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Open Access Research article

The juvenile alopecia mutation (jal) maps to mouse Chromosome 2, and is an allele of GATA binding protein 3 (Gata3)

Francisco Ramirez, Aaron M Feliciano, Elisabeth B Adkins, Kevin M Child, Legairre A Radden II, Alexis Salas, Nelson Vila-Santana, José M Horák, Samantha R Hughes, Damek V Spacek and Thomas R King*

  • * Corresponding author: Thomas R King kingt@ccsu.edu

  • † Equal contributors

Author affiliations

Biomolecular Sciences, Central Connecticut State University, 1615 Stanley Street, New Britain, CT 06053, USA

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Citation and License

BMC Genetics 2013, 14:40  doi:10.1186/1471-2156-14-40


The electronic version of this article is the complete one and can be found online at: http://www.biomedcentral.com/1471-2156/14/40


Received:12 October 2012
Accepted:22 March 2013
Published:9 May 2013

© 2013 Ramirez et al.; licensee BioMed Central Ltd.

This is an Open Access article distributed under the terms of the Creative Commons Attribution License (http://creativecommons.org/licenses/by/2.0), which permits unrestricted use, distribution, and reproduction in any medium, provided the original work is properly cited.

Abstract

Background

Mice homozygous for the juvenile alopecia mutation (jal) display patches of hair loss that appear as soon as hair develops in the neonatal period and persist throughout life. Although a report initially describing this mouse variant suggested that jal maps to mouse Chromosome 13, our preliminary mapping analysis did not support that claim.

Results

To map jal to a particular mouse chromosome, we produced a 103-member intraspecific backcross panel that segregated for jal, and typed it for 93 PCR-scorable, microsatellite markers that are located throughout the mouse genome. Only markers from the centromeric tip of Chromosome 2 failed to segregate independently from jal, suggesting that jal resides in that region. To more precisely define jal’s location, we characterized a second, 374-member backcross panel for the inheritance of five microsatellite markers from proximal Chromosome 2. This analysis restricted jal’s position between D2Mit359 and D2Mit80, an interval that includes Il2ra (for interleukin 2 receptor, alpha chain), a gene that is known to be associated with alopecia areata in humans. Complementation testing with an engineered null allele of Il2ra, however, showed that jal is a mutation in a distinct gene. To further refine the location of jal, the 374-member panel was typed for a set of four single-nucleotide markers located between D2Mit359 and D2Mit80, identifying a 0.55 Mb interval where jal must lie. This span includes ten genes—only one of which, Gata3 (for GATA binding protein 3)—is known to be expressed in skin. Complementation testing between jal and a Gata3 null allele produced doubly heterozygous, phenotypically mutant offspring.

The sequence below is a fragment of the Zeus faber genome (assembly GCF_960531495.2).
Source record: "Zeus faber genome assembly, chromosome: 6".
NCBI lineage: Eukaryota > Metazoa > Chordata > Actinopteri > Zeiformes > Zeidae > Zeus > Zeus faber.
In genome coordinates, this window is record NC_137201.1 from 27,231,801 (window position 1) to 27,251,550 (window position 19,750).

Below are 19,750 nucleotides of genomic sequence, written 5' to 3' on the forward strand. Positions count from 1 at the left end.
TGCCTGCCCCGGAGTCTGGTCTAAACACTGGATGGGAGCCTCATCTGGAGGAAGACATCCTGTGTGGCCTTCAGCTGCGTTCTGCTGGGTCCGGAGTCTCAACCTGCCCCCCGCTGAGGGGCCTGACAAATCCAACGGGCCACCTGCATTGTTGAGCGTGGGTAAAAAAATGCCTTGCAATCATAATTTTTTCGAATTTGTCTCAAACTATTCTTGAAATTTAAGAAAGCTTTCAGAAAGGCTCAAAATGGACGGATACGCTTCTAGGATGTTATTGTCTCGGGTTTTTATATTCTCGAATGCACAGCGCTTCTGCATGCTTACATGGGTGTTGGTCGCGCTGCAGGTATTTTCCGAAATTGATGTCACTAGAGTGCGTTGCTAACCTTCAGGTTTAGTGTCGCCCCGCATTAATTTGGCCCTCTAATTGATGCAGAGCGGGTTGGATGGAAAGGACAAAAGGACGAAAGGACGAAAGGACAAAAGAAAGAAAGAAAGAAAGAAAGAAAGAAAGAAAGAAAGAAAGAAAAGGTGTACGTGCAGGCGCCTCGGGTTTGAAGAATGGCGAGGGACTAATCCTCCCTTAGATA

Conclusions

The results presented indicate that the jal mutation is a mutant allele of the Gata3 gene on mouse Chromosome 2. We therefore recommend that the jal designation be changed to Gata3jal, and suggest that this mouse variant may provide an animal model for at least some forms of focal alopecia that have their primary defect in the hair follicle and lack an inflammatory component.

Keywords: